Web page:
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Architectural Wonders: Monastic and Pilgrimage Churches
The Romanesque was the monastic age. The most influential orders were the Cluniac, begun in the 10th century; the Cistercian and Carthusian, founded in the 11th century; and the Benedictine, which was already five centuries old. The Cluniac order, which had a great abbey church at Cluny that has been almost completely destroyed, fostered pilgrimages to the shrine of St. James (Cathedral of Santiago) at Santiago de Compostela in northwestern Spain. Well-defined pilgrimage routes to this popular shrine led across France and converged on the Pyrenees. Along these routes was built a series of great churches such as St. Sernin in Toulouse (11th century). In the Santiago cathedral (begun 1075) the massive nave arcades support a barrel vault, abutted on either side by half-barrel vaults that eliminate the possibility of lighting the nave by clerestory windows. Neither mosaics nor colored marbles relieve this somber but powerful interior.
Santiago, like Pisa, has a Latin-cross plan with nave, aisles, transepts, choir, and apse. The aisles, however, not only flank the nave, but continue around the sides and ends of the transepts, along the choir, and curve around the semicircle of the apse to form an ambulatory—a continuous path around the church. These aisles were designed not merely to provide additional space for the laity, but also to serve as a path for the processions that by this time had become an important part of the service. At an appropriate moment, the officiating priest and his acolytes would leave the high altar in the apse; the remaining clergy, including the choir, would then fall in behind him, to be followed in turn by the laity. The procession, perhaps singing Gregorian chants, would then file completely around the church, stopping from time to time at the subsidiary altars before returning to the chancel to continue the service.
The plan of Santiago was further elaborated by no fewer than five small chapels, which originally radiated out from the ambulatory. In addition, there are two chapels protruding from the east side of each transept. In contrast to the early Christian basilica, which had a single altar, Santiago had no fewer than 10 altars. These smaller chapels could not accommodate a full congregation except as a pause in the processions. But they did serve for individual devotions, and they made it possible for several Masses to be said simultaneously—a real necessity since many of the higher clergy connected with Santiago were expected to celebrate Mass frequently.
In the pilgrimage churches each altar would normally enshrine a relic of the saint to whom the chapel was dedicated. Pilgrims at Santiago were conducted through the church by some member of the church staff, who instructed them in the stories and powers of each saint. At these altars, the pilgrims offered veneration and perhaps gave alms. Although not restricted to monastic churches, elaborate processions, multiple altars, and relics were usually most in evidence there.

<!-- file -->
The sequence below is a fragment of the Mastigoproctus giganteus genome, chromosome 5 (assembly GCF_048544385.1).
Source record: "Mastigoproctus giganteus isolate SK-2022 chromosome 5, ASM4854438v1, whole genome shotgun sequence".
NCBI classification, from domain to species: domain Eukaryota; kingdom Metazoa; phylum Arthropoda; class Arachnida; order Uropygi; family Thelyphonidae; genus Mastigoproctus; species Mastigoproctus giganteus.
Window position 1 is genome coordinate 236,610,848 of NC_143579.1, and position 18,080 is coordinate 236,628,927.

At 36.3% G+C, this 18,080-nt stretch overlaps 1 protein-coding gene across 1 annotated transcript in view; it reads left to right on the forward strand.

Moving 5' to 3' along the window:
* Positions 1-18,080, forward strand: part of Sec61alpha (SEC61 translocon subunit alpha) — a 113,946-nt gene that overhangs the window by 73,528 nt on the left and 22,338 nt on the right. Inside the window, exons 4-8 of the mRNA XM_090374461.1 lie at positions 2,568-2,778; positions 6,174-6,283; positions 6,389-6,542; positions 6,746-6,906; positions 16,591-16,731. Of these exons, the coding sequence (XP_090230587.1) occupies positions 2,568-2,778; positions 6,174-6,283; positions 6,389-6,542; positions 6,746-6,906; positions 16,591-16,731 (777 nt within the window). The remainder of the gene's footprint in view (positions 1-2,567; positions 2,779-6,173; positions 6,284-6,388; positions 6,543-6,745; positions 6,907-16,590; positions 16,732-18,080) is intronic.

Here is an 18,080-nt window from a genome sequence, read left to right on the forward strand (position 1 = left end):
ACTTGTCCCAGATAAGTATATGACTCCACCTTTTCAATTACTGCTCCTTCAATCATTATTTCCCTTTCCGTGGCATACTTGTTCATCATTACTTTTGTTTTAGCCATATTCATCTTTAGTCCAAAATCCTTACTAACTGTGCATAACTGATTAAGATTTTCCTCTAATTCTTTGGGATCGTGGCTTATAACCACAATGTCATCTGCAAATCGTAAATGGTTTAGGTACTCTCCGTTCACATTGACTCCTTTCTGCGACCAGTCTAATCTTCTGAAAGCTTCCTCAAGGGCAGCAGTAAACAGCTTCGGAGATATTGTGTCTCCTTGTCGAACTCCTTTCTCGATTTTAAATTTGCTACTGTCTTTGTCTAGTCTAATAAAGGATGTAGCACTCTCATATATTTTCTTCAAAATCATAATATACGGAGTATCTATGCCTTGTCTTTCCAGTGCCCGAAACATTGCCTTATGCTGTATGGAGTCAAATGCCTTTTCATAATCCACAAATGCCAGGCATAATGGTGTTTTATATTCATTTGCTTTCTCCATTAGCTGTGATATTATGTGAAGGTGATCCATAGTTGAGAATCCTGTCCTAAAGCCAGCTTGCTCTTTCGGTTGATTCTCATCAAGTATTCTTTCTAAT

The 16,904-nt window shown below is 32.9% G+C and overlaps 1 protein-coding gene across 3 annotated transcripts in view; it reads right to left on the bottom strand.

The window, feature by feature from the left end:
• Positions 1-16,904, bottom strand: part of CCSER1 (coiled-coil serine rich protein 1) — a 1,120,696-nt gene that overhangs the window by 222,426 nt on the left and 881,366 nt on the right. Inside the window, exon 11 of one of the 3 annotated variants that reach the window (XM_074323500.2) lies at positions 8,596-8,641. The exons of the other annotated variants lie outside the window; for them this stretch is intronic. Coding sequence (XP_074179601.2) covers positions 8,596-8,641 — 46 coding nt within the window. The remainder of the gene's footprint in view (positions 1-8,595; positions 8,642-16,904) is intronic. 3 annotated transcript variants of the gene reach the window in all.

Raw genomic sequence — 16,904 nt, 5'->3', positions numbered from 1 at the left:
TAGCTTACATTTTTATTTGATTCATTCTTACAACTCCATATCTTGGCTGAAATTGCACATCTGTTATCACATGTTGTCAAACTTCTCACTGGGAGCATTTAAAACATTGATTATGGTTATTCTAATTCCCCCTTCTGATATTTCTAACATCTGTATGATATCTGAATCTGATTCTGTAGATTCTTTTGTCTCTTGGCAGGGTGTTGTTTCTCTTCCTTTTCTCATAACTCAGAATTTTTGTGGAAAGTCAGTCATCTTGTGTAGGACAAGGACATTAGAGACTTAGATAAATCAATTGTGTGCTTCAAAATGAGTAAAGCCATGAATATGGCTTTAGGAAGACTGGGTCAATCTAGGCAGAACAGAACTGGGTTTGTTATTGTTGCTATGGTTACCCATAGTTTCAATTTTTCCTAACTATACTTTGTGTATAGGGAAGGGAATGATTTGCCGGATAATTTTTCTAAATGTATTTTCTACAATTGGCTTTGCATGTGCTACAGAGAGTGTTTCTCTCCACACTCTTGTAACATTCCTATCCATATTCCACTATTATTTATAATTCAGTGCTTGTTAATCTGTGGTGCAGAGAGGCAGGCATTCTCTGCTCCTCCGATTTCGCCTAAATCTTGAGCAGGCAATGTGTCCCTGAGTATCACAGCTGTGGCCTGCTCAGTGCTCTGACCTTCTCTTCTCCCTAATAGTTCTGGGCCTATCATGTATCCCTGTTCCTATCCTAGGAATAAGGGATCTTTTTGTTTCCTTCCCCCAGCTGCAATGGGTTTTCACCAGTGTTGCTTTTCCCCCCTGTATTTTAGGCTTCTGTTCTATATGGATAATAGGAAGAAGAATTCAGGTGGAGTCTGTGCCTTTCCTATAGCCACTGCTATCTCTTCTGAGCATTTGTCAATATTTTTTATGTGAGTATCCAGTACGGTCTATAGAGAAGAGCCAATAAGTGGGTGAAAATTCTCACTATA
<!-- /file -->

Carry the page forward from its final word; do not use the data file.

The relics were enormously valuable assets to the church, particularly if some of them were believed to have miracle-working properties. Whoever felt that he had been helped by visiting a shrine might bequeath to the church a part or all of his estate. Most of the wealth offered at the shrines was devoted to enlarging and beautifying the church. Canterbury Cathedral offers a dramatic illustration of the wealth of pilgrimage churches. Soon after the remains of St. Thomas à Becket had been enshrined in its choir, Canterbury became the most important pilgrimage site in England. (Chaucer's Canterbury Tales are told by pilgrims en route to the shrine.) When, early in the 16th century, Henry VIII suppressed the English monasteries, including Canterbury, he fell heir to their remaining wealth. The gold and precious stones taken from the shrine itself filled two chests, each said to be so heavy that four men were needed to carry it. In addition, 26 wagons were required to carry off the slightly less valuable property.
Obviously, assets of such value required the protection of a fireproof building. It may be partly for this reason that wooden roofs were replaced by more costly stone vaults which, in turn, required more massive walls and piers to hold them. But fire was not the only hazard. Relics were a constant temptation to thieves and even to rival churchmen. The Abbot of Peterborough pried up one of the paving stones on which Becket's blood had been spilled, and took it back with him to his own monastery. He hoped that Peterborough might win some share of Becket's popularity. To protect the wealth of Canterbury the monks loosed a pack of watchdogs in the cathedral at night.